East Africa Leads In Gender Reforms

By Victor Kiprop

east africa reforms

East African states are among countries that have been recognised by the World Bank for leading in the world’s gender equality campaign through eradication of legal barriers against women.

A new World Bank report released last week on Thursday found that Kenya, Tanzania, DR Congo and Zambia implemented the most reforms to remove legal barriers to women’s economic inclusion in the past two years.

According to the Women, Business and the Law 2018 report, the four African nations collectively implemented 13 reforms out of a total 34 reforms carried out throughout sub-Saharan Africa, which accounted for one-third of all reforms carried out globally.

“Progress in sub-Saharan Africa is encouraging. Despite myriad challenges facing the region, many governments are working to rescind laws — often holdovers from the colonial era — that discriminate against women,” said Sarah Iqbal, programme manager of the Women, Business and the Law project.

Domestic violence law

Kenya was lauded for its 2016 domestic violence law, which protects family members, current and former spouses and partners from physical, sexual, psychological and economic abuse; improved access to credit information by distributing data from two utility companies that report positive and negative payment information and provision of legal aid in civil matters.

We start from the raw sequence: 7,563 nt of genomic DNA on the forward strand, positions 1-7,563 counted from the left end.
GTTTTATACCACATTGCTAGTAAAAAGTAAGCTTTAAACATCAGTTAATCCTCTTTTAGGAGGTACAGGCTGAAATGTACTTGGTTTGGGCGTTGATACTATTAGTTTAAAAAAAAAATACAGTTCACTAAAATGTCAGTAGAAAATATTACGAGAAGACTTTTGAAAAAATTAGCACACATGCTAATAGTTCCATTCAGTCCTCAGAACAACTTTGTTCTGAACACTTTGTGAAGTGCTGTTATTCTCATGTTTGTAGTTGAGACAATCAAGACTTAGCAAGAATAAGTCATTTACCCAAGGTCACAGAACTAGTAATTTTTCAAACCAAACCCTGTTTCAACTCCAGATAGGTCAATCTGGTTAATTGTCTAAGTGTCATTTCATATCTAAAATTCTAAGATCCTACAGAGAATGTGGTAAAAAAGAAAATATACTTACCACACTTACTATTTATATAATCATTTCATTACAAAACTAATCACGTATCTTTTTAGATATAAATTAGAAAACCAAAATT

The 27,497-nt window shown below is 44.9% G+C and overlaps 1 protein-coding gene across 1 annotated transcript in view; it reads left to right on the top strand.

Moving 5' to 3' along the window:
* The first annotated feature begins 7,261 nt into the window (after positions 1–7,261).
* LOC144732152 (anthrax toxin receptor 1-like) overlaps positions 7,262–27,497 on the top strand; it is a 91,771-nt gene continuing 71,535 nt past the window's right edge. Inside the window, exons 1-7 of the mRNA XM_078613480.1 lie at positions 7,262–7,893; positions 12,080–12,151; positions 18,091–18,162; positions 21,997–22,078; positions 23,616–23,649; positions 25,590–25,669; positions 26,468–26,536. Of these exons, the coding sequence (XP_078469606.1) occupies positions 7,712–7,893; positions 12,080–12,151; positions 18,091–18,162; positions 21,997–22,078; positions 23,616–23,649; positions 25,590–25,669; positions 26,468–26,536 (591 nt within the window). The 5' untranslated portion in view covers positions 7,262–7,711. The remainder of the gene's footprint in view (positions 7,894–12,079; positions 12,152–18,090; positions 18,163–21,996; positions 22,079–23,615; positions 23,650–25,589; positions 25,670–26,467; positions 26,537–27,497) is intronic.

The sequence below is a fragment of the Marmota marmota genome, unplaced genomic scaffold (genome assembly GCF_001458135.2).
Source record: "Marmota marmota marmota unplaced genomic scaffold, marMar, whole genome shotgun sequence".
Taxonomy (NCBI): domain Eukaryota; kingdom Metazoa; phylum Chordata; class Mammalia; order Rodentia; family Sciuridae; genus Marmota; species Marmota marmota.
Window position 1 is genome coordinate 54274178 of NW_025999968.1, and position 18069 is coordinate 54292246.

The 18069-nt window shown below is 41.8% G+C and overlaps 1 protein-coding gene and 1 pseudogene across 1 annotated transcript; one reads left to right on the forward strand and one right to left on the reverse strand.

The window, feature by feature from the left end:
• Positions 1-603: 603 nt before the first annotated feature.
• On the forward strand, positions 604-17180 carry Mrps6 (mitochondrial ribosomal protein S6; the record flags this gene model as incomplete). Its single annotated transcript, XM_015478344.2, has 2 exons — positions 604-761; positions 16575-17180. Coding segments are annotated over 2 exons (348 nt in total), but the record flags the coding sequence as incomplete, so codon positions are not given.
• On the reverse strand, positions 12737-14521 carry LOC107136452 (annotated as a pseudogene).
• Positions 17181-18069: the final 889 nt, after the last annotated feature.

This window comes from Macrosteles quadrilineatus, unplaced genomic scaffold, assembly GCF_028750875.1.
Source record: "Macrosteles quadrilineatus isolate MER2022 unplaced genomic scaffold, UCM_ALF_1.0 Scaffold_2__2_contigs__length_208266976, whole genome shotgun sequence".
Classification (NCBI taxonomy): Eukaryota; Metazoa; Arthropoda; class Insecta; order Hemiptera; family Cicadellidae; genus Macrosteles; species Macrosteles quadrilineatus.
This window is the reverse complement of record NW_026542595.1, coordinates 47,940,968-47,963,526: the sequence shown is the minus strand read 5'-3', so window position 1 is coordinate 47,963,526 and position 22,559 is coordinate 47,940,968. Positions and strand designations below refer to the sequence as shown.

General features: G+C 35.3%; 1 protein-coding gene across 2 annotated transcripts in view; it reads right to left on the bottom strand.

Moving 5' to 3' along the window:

“Tanzania has made primary education both free and compulsory, and its new Legal Aid Act allows for legal aid in civil proceedings, in addition, improving access to credit information by distributing data from retailers,” the report said.

Zambia was lauded for its 2015 Gender Equity and Equality Act, which prohibits gender discrimination in employment; the establishment of the Gender Equality Commission; development of civil remedies for sexual harassment in the workplace and the prohibition of discrimination based on gender and marital status by creditors in financial transactions.

The report also recognised DR Congo’s adjustment to the family code to allow married women to sign contracts, get jobs, open bank accounts and register businesses in the same way as married men.


Despite the progress, protecting women against violence remains a challenge as 19 of the World’s 45 economies with no laws against domestic violence are in sub-Saharan Africa.

Europe and Central Asia led in the removal of legal barriers to gender equality with 15 reforms implemented, followed by sub-Saharan Africa with 13 and East Asia and the Pacific, which implemented 11 reforms.

According to the World Economic Forum’s 2017 Global Gender Gap Index, Burundi and Rwanda were ranked among the only 13 countries in the world that have closed more than 80 per cent in their economic participation and opportunity gender gap.

Source: allafrica.com

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